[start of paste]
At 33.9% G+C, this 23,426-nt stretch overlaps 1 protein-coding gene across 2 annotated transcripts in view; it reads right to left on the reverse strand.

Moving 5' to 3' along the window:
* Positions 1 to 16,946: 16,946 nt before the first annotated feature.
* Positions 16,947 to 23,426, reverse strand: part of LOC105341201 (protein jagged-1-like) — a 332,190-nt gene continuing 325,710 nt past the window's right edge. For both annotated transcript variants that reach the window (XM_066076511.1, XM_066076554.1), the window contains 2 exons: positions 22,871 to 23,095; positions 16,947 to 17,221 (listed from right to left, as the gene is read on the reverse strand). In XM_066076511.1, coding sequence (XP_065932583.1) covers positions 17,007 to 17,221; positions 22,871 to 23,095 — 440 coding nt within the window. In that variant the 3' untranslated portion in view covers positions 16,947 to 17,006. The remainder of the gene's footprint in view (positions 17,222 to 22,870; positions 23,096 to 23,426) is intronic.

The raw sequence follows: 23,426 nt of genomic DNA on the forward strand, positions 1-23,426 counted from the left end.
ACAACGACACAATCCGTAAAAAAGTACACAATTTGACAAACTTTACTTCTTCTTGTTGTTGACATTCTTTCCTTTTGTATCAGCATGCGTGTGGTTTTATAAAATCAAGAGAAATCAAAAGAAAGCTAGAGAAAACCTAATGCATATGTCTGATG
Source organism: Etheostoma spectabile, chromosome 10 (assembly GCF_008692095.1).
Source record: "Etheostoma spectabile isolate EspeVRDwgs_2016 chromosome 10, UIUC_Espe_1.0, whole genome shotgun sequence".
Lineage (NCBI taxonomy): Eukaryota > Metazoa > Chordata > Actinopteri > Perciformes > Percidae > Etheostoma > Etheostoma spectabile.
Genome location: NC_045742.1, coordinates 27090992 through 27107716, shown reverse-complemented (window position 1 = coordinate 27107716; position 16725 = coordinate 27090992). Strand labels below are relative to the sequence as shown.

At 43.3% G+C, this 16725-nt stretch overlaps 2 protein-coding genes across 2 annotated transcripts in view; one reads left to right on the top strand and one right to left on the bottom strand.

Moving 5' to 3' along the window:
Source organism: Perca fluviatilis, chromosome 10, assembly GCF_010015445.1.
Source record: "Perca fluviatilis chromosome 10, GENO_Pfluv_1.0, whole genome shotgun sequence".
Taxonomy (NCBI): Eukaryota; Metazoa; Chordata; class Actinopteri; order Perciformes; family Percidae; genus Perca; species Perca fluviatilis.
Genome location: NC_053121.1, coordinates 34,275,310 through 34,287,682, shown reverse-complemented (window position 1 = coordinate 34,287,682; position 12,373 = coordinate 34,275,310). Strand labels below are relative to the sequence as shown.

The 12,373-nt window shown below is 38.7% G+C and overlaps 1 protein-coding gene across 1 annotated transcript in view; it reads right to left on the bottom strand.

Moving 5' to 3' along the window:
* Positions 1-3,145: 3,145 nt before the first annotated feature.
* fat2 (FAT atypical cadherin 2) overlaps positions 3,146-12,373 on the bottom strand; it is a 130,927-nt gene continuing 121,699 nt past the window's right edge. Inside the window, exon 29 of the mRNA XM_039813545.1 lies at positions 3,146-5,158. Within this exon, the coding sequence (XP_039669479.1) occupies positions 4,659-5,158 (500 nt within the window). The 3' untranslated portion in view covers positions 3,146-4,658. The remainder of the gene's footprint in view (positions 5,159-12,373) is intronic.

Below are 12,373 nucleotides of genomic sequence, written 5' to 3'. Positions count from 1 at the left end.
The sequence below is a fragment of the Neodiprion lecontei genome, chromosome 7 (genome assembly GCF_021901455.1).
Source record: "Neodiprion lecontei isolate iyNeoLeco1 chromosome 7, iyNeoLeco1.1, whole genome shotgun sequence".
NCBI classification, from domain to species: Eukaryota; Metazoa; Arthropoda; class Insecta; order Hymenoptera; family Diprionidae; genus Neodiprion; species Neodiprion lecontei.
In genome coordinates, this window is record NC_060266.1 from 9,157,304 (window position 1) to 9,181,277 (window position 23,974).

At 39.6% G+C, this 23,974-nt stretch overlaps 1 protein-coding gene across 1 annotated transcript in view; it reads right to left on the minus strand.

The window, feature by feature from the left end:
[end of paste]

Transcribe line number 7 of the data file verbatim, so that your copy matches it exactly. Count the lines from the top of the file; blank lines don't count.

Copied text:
Source organism: Etheostoma spectabile, chromosome 10 (assembly GCF_008692095.1).